Legoland Windsor officially opened its new hotel at the weekend, claiming the new facility will help turn its parks into a short-break resorts.
Speaking at the opening, director of corporate affairs for park and hotel owner Merlin, Sally-Anne Wilkinson, said:
"The reason that we're building hotels everywhere is that we want people to stay in our parks and attractions or two, maybe three days, not just one.
"We've now got two hotels at Alton Towers, one at Gardaland in Italy, a holiday village in Germany where they prefer chalet-style accommodation, and I wouldn't be surprised if we have one in Florida pretty soon.
"We open the second gate water park there this year, and a hotel is another way to encourage people to stay longer as well. They are all designed to get people to stay two or three days.
"Having a hotel makes people think differently about their visit. They are going to have a much nicer experience staying overnight as they will then have time to do everything. They couldn't possibly otherwise."
Wilkinson said agents played a key part in selling packages to Merlin's resorts.
"Travel agents are crucial to filling these hotels. They can often book groups which is important business for us commercially as it fills the shoulder seasons, and once people have come once as a group, they often want to come back with their families."
She said Legoland Winsdor would be looking at getting travel agents to come and experience the hotel and park, and urged travel industry associations to consider it as a conference venue.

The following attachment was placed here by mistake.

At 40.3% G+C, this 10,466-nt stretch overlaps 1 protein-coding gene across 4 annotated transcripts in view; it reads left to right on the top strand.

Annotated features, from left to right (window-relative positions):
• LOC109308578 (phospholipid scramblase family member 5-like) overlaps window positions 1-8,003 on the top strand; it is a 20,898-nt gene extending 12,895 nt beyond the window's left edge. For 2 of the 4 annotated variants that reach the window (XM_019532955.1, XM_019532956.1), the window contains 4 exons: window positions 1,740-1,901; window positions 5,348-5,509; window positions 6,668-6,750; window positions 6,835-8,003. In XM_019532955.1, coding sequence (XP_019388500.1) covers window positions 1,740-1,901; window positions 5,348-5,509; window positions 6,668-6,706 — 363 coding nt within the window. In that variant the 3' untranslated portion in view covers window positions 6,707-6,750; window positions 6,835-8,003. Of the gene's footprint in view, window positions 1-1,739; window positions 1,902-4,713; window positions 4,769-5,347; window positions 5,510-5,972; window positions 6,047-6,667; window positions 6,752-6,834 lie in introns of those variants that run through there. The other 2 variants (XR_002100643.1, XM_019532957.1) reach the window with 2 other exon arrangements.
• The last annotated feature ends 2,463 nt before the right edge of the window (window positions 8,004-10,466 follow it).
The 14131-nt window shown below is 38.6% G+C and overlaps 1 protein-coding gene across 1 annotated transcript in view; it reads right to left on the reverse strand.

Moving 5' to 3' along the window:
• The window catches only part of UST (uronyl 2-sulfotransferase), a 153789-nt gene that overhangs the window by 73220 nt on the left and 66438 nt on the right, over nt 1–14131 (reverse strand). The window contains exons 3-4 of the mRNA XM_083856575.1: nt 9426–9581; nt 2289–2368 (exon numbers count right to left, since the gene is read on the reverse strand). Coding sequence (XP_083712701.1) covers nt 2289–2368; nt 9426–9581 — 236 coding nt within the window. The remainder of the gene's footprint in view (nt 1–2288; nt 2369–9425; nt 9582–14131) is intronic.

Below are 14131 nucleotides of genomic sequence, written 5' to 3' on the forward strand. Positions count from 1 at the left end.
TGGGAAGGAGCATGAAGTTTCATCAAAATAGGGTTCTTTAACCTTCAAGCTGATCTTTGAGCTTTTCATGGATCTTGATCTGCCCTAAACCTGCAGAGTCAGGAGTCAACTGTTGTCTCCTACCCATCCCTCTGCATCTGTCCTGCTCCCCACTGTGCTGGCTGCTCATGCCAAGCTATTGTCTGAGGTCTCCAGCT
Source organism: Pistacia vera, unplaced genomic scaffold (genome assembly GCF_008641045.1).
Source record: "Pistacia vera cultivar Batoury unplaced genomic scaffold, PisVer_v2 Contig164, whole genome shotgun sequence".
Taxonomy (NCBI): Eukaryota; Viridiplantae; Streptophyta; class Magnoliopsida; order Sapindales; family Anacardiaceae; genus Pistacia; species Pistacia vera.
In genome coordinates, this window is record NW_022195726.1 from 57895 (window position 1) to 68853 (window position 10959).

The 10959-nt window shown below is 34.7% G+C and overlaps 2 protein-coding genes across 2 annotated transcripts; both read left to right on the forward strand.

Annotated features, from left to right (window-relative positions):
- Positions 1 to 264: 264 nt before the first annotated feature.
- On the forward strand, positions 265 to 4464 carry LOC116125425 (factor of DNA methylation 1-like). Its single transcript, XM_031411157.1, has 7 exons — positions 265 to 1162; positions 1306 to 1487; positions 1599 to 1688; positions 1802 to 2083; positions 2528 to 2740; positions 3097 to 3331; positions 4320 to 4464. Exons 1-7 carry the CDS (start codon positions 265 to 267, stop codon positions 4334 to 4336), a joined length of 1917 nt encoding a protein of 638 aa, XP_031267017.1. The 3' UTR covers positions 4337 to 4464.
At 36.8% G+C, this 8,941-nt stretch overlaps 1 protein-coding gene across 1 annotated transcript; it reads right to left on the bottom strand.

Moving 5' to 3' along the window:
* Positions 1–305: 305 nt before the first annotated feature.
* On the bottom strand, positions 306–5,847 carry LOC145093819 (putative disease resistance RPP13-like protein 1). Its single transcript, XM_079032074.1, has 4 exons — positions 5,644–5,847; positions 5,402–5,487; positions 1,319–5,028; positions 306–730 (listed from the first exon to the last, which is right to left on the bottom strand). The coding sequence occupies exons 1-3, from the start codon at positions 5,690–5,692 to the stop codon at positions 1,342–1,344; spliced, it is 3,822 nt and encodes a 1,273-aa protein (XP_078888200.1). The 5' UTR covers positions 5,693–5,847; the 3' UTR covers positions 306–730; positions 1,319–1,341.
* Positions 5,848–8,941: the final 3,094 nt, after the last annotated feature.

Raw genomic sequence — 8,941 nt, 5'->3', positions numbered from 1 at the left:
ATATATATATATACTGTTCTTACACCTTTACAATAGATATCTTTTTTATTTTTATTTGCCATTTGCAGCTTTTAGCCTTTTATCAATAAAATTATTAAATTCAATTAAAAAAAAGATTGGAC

The hotel has meeting space for 300 people in a special executive/corporate area which is child free with specific key access for entry.
For leisure visitors, the hotel boasts 150 rooms, 15 of which are wheelchair accessible.
Each floor of the hotel has a different theme, such as Kingdom or Pirate and the rooms are decorated accordingly with carpet, wallpaper and in-room features to reflect the theme.
Standard rooms have bunk beds just inside the door, plus a television and games area, complete with a huge tub of lego to keep children amused. There is even a treasure trail in each room.
A sheet with four questions is left on each child's bed, each one requiring them to search the room for the answers.
Each answer is a number, giving children a four-digit code at the end to unlock the padlock to a treasure chest containing Lego prizes.
Hotel director Stephen Cotton said: "Children can sometimes be frightened about staying somewhere new, so this is designed to help familiarise them with their room so they sleep well."
The bathroom separates the children's quarters from the adult's area, where there is a double bed, dressing table, coffee table and chairs and separate TV.
It is very spacious and very well appointed, and the bathroom offers three sizes of white, fluffy towels. The Bricks restaurant offers every food your child might like to eat in a buffet style, with Lego-shaped chips the main attraction.
An enormous Castle-themed play area just outside the eating spaces will keep children entertained after dinner and is also the venue for the night-time kids disco at 7.30pm.
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